Doug is confused how iTunes works with backups. What is the "other" section of his iPad? Leo says that "other" in his iPad is cache files and other stuff that can't be deleted unless he does a restore. The trouble is that a lot of stuff gets saved there and it can build up over time. Leo recommends backing up his device, then erasing it and restoring it. It will then remove all those temp files. This is really the only way to do it.
Your photos are likely the most valuable and irreplaceable things on your smartphone. This is why it's essential to have a solid backup in case something goes wrong, or you lose your phone. You can always just connect the phone to your computer and drag the files over, but this requires that you remember to do it frequently. It's even better if it happens automatically, and fortunately there are several places you can backup to in the cloud:
Tim doesn't want to use iCloud for backing up his images because he uses Android, while his wife uses the iPhone. Leo says that he can buy 200GB for about $3 a month. Not a bad price. But there are plenty of other choices out there. Google Photos is an amazing solution for both Android and iPhone.
John wants to know if he can delete the multiple backups on iCloud. Leo says he can manage his iCloud storage and delete the backups, but he'll want to be sure he has another backup on his computer first. Then once he has that done, he's free to delete them. Then he can turn off the backup to iCloud on those other devices.
Lori is having a problem with her iPad 2. She syncs it over Wi-Fi, but lately when she tries to plug it in to her PC, it won't let her sync. It just requests to restore to a backup. Jason says that the PC is looking at the iPad as if it's a new one and can't identify it. Updating iTunes on the PC and iOS on the iPad could help. The iPad 2 doesn't support iOS 10, though. She may be at the end of the line there. If it offers to set it up as a new iPad, that may be OK, as it pulls the data off the iPad and syncs it. That can be scary, so Lori should have iCloud backup enabled.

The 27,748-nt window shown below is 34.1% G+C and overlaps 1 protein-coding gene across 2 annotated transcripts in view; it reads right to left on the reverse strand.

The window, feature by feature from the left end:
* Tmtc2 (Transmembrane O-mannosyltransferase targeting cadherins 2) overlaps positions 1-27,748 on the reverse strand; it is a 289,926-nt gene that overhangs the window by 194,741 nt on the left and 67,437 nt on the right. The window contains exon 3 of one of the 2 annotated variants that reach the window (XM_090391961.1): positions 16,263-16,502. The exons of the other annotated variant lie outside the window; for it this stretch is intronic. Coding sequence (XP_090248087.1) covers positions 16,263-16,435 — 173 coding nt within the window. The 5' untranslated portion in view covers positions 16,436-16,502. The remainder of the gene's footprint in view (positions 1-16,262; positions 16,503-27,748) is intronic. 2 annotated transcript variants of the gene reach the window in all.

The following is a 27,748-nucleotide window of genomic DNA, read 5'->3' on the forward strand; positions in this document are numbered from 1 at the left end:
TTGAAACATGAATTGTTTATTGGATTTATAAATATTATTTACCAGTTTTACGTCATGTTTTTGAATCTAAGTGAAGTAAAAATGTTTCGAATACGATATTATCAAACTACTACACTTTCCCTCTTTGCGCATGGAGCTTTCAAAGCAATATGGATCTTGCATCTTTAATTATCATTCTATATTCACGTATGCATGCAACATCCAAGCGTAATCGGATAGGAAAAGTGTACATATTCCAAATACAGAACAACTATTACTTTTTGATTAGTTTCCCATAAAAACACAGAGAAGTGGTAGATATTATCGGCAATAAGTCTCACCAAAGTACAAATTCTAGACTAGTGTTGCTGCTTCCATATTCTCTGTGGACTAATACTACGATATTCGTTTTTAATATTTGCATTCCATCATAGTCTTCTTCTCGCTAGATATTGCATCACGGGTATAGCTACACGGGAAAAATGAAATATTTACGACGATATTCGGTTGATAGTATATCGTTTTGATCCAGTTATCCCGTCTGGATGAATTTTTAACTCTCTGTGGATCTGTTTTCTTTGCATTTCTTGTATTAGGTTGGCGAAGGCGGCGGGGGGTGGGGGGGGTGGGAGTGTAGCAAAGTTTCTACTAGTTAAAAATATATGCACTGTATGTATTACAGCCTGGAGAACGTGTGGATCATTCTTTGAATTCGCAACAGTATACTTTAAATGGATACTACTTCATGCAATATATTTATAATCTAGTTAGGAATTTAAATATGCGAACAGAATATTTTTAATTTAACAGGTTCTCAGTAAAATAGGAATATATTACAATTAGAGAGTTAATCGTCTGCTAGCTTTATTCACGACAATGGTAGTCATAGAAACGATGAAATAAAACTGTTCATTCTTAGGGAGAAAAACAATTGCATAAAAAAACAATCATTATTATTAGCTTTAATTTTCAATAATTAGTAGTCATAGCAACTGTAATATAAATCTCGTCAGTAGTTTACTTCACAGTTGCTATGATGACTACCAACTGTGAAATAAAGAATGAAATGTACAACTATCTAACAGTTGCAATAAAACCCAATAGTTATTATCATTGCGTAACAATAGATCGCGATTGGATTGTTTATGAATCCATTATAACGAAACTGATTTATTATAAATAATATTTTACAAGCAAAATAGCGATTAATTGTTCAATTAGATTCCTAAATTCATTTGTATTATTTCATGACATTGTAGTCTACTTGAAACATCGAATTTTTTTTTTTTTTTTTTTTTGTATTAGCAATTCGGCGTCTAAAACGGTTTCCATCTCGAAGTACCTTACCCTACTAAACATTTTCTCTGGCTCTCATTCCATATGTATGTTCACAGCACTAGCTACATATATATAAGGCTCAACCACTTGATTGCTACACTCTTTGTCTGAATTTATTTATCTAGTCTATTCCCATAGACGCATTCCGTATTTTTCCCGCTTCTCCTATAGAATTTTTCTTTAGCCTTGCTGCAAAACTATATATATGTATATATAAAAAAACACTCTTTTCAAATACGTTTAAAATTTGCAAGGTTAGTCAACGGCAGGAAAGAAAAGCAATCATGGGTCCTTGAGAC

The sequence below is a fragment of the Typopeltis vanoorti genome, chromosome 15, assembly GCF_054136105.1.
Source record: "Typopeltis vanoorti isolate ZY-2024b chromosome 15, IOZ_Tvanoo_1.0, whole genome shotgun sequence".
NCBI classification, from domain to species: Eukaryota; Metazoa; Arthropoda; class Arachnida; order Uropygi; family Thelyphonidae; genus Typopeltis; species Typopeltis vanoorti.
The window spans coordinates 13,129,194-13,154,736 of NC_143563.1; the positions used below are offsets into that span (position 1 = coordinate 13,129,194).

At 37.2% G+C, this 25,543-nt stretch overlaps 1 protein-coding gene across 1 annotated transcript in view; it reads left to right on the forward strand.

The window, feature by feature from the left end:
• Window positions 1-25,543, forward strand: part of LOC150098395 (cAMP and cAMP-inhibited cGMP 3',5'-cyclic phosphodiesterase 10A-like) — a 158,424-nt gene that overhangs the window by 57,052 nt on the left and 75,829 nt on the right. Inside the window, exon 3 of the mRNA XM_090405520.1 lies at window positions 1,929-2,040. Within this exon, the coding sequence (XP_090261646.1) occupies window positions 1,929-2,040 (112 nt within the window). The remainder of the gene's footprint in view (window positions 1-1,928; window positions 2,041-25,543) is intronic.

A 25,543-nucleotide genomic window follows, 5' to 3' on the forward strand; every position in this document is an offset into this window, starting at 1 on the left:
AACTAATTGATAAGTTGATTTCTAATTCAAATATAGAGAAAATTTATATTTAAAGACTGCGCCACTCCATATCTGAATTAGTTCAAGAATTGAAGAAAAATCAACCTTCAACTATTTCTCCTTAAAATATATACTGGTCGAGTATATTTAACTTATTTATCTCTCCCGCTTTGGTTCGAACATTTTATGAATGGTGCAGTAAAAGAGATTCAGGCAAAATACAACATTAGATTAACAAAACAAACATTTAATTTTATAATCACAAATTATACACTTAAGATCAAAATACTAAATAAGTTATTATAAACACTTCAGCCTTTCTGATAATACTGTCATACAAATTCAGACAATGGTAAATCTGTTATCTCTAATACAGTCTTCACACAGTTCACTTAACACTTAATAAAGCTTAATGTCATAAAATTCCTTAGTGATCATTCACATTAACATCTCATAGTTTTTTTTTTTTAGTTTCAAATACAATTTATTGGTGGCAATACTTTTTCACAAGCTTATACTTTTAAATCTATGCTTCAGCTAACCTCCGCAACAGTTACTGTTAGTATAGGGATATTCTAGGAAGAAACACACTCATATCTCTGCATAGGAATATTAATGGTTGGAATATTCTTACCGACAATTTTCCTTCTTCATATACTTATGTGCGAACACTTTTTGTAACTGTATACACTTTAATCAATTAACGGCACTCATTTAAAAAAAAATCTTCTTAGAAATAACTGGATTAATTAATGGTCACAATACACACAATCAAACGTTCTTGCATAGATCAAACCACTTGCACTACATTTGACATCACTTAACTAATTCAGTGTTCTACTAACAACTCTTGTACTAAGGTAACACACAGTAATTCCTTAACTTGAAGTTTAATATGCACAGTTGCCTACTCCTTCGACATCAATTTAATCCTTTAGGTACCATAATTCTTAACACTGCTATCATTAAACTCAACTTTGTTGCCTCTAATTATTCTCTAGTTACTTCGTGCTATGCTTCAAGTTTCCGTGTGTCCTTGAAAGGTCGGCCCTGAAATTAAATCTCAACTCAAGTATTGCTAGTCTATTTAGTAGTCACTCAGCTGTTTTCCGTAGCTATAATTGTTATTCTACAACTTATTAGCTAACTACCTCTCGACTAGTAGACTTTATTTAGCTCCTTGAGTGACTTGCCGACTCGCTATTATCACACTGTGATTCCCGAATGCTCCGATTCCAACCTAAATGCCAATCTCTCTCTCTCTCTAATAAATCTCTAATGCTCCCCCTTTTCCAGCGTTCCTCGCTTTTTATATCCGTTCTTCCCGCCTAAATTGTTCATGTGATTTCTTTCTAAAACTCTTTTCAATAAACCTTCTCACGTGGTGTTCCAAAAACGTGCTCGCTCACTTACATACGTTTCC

Dennis backs up to iCloud with his mobile phone but when he wants to get his file back from the cloud, it takes forever. Leo says he has to realize that videos are huge, and take up a lot of bandwidth. Especially in HD. He shouldn't just rely on iCloud, though. Google Photos is free and it will automatically backup his images and videos in the cloud, and it's unlimited.
Brandon needs to recover text messages that he deleted from his iPhone 5S. Leo says that if he's deleted a text, there really isn't a way to recover it. However, his carrier will almost certainly have a copy of the message, if it used SMS (the green bubble), so he could try and ask them. He could also look in the Messages (iMessage is the blue bubble) app on his desktop. If he has text messages still on his phone and he wants to get them off, then eCamm has a utility to download them. Another option is the iCloud backup.
Darlene has over 6,000 images on her phone. She's been backing them up to Google Photos, and when she signed up for iCloud Photos, it put all 6,000 images back on her phone! Leo says she can turn off the iCloud photo library, but at least leave the Photo Stream turned on. That will erase all of them from her phone. Amazon Prime is another good option for storing photos, as is Yahoo's Flickr, which offers 1TB of free storage.
Bob wants to know how to bulk move notes from one address to another in iCloud. Leo says that he probably can't do that. He'd have to copy and paste one after another.
Brooke wants to know how she can restore a note that she accidentally deleted from her iPhone. She tried to restore it from her backup, but that deleted everything. Leo says the first thing is to turn off the phone so it doesn't backup. Hopefully it was backed up to iCloud, as it does normally. Chances are, however, that it's probably too late if she's restored from an old backup already. But if backup to iCloud was enabled, that's really her only hope.